This post isn’t about food. Sorry to disappoint.
One of my favorite movies is Funny Girl. Barbra Streisand does an epic job of portraying Fannie Brice. I grew up watching it every week and had every line memorized.
One of my favorite moments occurs when Fannie tells the producer that she’s “a bagel on a plate full of onion rolls”. She doesn’t fit in. She doesn’t fit the mold of what folly girls should look like. And, she definitely doesn’t act like all the other girls, either.
She struggles some with conforming to standards, but ultimately realizes that being true to who she is, is the best route to take. And, it propels her up the success ladder.
Why do we compare ourselves to others? Why struggle to maintain what society or peers deem to be the makings of a successful life?
Growing up, for the longest time, I struggled with the attempt to be “normal”. Hell, it even lasted well into my twenties, when purchasing a brand new garden home was the cool thing to do. It only took me 6 years to correct that mistake.
Nothing about me has ever been normal. Friends and family wanted me to study to be a doctor, or an engineer, and while I had the makings of both, I chose to major in Fine Art, something I loved. I didn’t take my husband’s name when we got married. I wanted to keep mine. Why other people don’t get that, I will never know. I get hell for it all the time. I don’t desire to have a family with 2.5 children and a picket fence. I would rather travel the world and spend every waking minute exploring other places with the man I love. I never desired a 9-5 job. I wanted to own my own empire and make my own decisions. If asked to pick my favorite ice cream flavor, it sure as hell wouldn’t be vanilla, chocolate, strawberry or rocky road. Nope, it better be something with a ton of personality: Hello, Ben & Jerry’s Phish Food. Those little chocolate fish crack me up!
I stopped trying to conform to others’ definitions of “normal” when I realized that I was screwing myself over. I wanted a tiny home, in an older neighborhood, that needed just the right amount of love. I wanted a passport. I wanted the ability to see and do whenever I wanted. I had none of those things and it made me feel like I was wasting life just to fit in.
Fast forward and here we are! I’m not a conformist. I do what I feel is right for me. It’s a core belief thing. You know when something is working and you know when it’s not. If you are waking up every morning lacking “something” but not able to identify what that something is, you’ve got work to do, my friend. You’ve got some soul-searching and exploring to cover in order to find where your piece fits.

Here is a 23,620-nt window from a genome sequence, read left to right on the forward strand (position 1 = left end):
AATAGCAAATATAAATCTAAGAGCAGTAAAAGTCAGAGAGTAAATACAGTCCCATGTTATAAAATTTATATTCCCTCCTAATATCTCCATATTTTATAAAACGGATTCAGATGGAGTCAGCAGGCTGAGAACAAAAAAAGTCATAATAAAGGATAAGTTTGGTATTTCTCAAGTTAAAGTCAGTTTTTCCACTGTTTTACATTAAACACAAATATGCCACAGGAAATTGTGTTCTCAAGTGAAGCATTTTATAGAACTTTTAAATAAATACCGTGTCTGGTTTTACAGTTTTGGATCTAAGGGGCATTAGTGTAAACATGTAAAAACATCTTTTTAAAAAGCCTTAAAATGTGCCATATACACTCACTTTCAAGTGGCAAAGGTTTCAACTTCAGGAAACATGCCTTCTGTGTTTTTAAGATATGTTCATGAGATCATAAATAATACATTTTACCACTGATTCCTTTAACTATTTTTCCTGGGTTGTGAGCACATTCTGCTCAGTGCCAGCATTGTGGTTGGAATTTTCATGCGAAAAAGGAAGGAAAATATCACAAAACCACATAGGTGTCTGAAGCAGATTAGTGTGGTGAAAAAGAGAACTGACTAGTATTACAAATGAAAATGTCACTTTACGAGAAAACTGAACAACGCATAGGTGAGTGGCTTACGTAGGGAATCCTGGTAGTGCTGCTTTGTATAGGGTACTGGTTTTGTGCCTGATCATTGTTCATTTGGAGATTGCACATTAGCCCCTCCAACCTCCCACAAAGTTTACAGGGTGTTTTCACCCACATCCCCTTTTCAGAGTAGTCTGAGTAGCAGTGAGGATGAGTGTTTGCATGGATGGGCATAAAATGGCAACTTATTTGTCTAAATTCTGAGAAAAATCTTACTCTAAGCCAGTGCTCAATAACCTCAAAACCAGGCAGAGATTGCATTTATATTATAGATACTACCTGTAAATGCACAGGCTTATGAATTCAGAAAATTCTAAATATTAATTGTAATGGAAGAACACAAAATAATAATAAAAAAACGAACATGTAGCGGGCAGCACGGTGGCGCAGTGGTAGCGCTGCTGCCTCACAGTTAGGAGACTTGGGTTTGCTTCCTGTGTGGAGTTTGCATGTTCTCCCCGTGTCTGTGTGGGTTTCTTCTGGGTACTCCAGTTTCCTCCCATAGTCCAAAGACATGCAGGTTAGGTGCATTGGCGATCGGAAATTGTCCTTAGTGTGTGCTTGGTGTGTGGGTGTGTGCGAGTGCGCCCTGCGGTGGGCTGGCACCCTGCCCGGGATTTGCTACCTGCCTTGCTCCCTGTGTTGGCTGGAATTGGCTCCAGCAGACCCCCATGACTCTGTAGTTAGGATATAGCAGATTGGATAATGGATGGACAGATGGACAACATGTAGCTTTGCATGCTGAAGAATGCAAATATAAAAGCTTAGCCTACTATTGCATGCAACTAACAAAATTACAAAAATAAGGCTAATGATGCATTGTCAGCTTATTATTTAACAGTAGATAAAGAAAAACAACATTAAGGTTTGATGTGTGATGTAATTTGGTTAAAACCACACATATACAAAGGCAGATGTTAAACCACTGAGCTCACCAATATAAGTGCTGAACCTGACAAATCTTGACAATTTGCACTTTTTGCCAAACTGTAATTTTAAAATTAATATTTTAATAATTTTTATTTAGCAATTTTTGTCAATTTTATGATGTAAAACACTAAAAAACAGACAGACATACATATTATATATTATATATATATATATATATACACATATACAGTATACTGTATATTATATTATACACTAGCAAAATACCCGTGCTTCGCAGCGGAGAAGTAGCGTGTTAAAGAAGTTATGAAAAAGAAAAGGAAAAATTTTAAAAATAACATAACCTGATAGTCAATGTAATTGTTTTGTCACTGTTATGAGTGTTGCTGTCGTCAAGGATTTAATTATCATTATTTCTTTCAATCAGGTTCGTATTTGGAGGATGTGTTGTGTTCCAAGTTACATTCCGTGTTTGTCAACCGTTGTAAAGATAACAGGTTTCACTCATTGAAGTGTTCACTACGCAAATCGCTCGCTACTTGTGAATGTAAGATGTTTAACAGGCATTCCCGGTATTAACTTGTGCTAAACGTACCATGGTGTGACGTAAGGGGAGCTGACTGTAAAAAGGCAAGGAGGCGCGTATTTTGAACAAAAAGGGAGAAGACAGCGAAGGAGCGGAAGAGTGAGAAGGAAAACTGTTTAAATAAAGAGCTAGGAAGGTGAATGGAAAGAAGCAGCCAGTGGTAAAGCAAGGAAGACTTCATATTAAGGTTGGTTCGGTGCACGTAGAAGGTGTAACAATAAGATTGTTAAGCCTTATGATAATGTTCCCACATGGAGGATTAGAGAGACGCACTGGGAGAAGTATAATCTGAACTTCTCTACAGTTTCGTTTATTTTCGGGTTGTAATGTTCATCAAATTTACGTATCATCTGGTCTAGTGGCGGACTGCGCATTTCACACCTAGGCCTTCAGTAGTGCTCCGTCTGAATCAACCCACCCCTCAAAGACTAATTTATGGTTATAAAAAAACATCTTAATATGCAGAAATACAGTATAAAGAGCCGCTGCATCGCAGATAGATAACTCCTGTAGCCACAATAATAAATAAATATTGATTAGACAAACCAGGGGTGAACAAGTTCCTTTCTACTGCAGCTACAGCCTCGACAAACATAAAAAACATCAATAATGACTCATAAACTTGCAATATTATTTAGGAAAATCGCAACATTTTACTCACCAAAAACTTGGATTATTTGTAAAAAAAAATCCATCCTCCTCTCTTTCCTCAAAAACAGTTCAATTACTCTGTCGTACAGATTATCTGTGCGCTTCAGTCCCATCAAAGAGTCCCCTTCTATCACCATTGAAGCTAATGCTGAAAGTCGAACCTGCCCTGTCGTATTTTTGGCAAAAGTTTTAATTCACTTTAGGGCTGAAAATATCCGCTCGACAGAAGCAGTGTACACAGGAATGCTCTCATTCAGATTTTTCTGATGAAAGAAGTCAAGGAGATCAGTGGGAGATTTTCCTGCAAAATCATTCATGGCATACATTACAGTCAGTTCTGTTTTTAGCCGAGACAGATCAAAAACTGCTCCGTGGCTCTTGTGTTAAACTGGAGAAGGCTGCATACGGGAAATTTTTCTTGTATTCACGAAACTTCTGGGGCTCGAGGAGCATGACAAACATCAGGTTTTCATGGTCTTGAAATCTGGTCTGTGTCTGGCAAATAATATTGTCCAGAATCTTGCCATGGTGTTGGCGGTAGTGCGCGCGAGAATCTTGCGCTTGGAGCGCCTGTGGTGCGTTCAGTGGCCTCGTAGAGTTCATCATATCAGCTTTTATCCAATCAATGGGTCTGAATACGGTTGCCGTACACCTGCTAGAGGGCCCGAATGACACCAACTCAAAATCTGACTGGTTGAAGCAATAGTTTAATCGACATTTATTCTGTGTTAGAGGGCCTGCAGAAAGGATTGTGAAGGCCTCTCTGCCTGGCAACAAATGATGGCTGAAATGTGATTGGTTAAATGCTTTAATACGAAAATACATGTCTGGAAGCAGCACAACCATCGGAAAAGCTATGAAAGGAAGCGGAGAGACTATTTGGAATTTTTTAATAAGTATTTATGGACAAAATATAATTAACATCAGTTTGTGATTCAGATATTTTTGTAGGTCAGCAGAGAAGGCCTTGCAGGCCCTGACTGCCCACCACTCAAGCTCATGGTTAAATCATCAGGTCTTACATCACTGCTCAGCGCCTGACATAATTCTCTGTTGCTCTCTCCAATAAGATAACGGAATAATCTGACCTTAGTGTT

Don’t jeopardize your life just to please society. There will always be someone judging you, shaking their head in disagreement with the decisions you’ve made. Screw them. Make those decisions and make SURE that the decisions you make are the ones you wanted to make, not the pressures of society pushing you to keep up with the norm.
Don’t conform. This applies to everything – clothes, work, dating. Be you. Stop looking around to see what others are doing. Stop trolling Facebook and comparing family portraits. Stop trying to outdo the neighbors with the fancier Christmas card. It’s not about them or what they think. You only move forward and out of the pack when you do something different.
I embrace the opportunities to set myself apart. It’s what makes me happiest. And, when friends and family are shocked at things I say or do, I know I’m on the right path. I care about others in my life and love people more than most, I just don’t care about what they would do in my situation. Because, they’ve kind of got their own situation going. No need to fix mine for me.
You aren’t everyone else, so don’t try to be. Be the bagel. Besides, onions make your breath stink.